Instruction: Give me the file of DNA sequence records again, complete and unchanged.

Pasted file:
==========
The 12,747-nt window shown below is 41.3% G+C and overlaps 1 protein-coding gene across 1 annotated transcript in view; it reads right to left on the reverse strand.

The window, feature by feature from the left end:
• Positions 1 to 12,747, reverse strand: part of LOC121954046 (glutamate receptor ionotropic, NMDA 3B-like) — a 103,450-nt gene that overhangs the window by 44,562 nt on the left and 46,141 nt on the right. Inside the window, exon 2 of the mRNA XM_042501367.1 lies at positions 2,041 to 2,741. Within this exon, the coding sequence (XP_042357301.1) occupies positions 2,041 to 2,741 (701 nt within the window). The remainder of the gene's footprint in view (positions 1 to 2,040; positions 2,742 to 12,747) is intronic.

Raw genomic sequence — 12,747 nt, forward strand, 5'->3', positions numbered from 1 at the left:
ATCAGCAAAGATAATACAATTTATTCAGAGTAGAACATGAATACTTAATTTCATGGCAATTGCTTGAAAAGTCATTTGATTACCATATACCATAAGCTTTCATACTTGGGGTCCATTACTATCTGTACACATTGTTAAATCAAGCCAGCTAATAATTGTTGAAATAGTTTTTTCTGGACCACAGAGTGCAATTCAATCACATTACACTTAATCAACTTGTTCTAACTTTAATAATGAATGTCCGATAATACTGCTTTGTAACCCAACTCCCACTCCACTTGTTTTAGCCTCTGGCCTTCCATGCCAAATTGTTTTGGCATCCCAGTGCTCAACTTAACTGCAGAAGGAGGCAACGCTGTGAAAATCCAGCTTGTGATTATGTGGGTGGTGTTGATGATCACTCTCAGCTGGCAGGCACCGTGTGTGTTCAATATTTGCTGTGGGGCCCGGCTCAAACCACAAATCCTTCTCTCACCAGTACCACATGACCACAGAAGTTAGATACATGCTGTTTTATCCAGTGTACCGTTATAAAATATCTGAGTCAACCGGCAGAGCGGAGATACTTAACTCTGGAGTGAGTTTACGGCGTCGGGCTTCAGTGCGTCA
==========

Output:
The 12,747-nt window shown below is 41.3% G+C and overlaps 1 protein-coding gene across 1 annotated transcript in view; it reads right to left on the reverse strand.

The window, feature by feature from the left end:
• Positions 1 to 12,747, reverse strand: part of LOC121954046 (glutamate receptor ionotropic, NMDA 3B-like) — a 103,450-nt gene that overhangs the window by 44,562 nt on the left and 46,141 nt on the right. Inside the window, exon 2 of the mRNA XM_042501367.1 lies at positions 2,041 to 2,741. Within this exon, the coding sequence (XP_042357301.1) occupies positions 2,041 to 2,741 (701 nt within the window). The remainder of the gene's footprint in view (positions 1 to 2,040; positions 2,742 to 12,747) is intronic.

Raw genomic sequence — 12,747 nt, forward strand, 5'->3', positions numbered from 1 at the left:
ATCAGCAAAGATAATACAATTTATTCAGAGTAGAACATGAATACTTAATTTCATGGCAATTGCTTGAAAAGTCATTTGATTACCATATACCATAAGCTTTCATACTTGGGGTCCATTACTATCTGTACACATTGTTAAATCAAGCCAGCTAATAATTGTTGAAATAGTTTTTTCTGGACCACAGAGTGCAATTCAATCACATTACACTTAATCAACTTGTTCTAACTTTAATAATGAATGTCCGATAATACTGCTTTGTAACCCAACTCCCACTCCACTTGTTTTAGCCTCTGGCCTTCCATGCCAAATTGTTTTGGCATCCCAGTGCTCAACTTAACTGCAGAAGGAGGCAACGCTGTGAAAATCCAGCTTGTGATTATGTGGGTGGTGTTGATGATCACTCTCAGCTGGCAGGCACCGTGTGTGTTCAATATTTGCTGTGGGGCCCGGCTCAAACCACAAATCCTTCTCTCACCAGTACCACATGACCACAGAAGTTAGATACATGCTGTTTTATCCAGTGTACCGTTATAAAATATCTGAGTCAACCGGCAGAGCGGAGATACTTAACTCTGGAGTGAGTTTACGGCGTCGGGCTTCAGTGCGTCA